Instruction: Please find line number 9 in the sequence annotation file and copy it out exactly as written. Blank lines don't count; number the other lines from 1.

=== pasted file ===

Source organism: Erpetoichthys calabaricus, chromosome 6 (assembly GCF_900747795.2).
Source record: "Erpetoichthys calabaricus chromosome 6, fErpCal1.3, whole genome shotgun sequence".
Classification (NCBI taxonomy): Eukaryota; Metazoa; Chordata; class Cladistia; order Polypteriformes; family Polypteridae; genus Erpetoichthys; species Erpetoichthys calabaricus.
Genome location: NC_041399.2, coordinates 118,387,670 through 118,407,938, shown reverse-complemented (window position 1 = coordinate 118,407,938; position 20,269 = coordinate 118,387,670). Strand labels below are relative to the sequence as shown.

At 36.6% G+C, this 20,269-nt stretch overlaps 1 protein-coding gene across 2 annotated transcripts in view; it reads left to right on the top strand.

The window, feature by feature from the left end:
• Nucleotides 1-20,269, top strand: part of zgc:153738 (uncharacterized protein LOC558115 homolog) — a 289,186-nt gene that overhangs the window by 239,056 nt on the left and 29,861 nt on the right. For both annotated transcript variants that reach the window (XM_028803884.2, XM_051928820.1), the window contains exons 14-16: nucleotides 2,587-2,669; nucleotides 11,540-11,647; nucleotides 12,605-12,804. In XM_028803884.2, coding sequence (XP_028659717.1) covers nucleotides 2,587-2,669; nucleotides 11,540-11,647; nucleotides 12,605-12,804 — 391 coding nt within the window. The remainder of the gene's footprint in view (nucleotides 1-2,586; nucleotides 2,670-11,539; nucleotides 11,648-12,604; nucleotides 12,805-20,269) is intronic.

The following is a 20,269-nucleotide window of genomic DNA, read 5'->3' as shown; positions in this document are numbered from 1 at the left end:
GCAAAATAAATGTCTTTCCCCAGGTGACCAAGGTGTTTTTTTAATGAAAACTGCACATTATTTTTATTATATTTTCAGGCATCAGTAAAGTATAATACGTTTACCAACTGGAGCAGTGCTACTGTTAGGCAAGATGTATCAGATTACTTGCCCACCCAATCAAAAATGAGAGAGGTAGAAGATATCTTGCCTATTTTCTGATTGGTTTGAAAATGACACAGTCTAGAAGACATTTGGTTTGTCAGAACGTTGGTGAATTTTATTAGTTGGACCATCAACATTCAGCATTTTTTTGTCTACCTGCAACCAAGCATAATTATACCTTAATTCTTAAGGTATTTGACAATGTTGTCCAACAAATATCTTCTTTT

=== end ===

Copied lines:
GCAAAATAAATGTCTTTCCCCAGGTGACCAAGGTGTTTTTTTAATGAAAACTGCACATTATTTTTATTATATTTTCAGGCATCAGTAAAGTATAATACGTTTACCAACTGGAGCAGTGCTACTGTTAGGCAAGATGTATCAGATTACTTGCCCACCCAATCAAAAATGAGAGAGGTAGAAGATATCTTGCCTATTTTCTGATTGGTTTGAAAATGACACAGTCTAGAAGACATTTGGTTTGTCAGAACGTTGGTGAATTTTATTAGTTGGACCATCAACATTCAGCATTTTTTTGTCTACCTGCAACCAAGCATAATTATACCTTAATTCTTAAGGTATTTGACAATGTTGTCCAACAAATATCTTCTTTT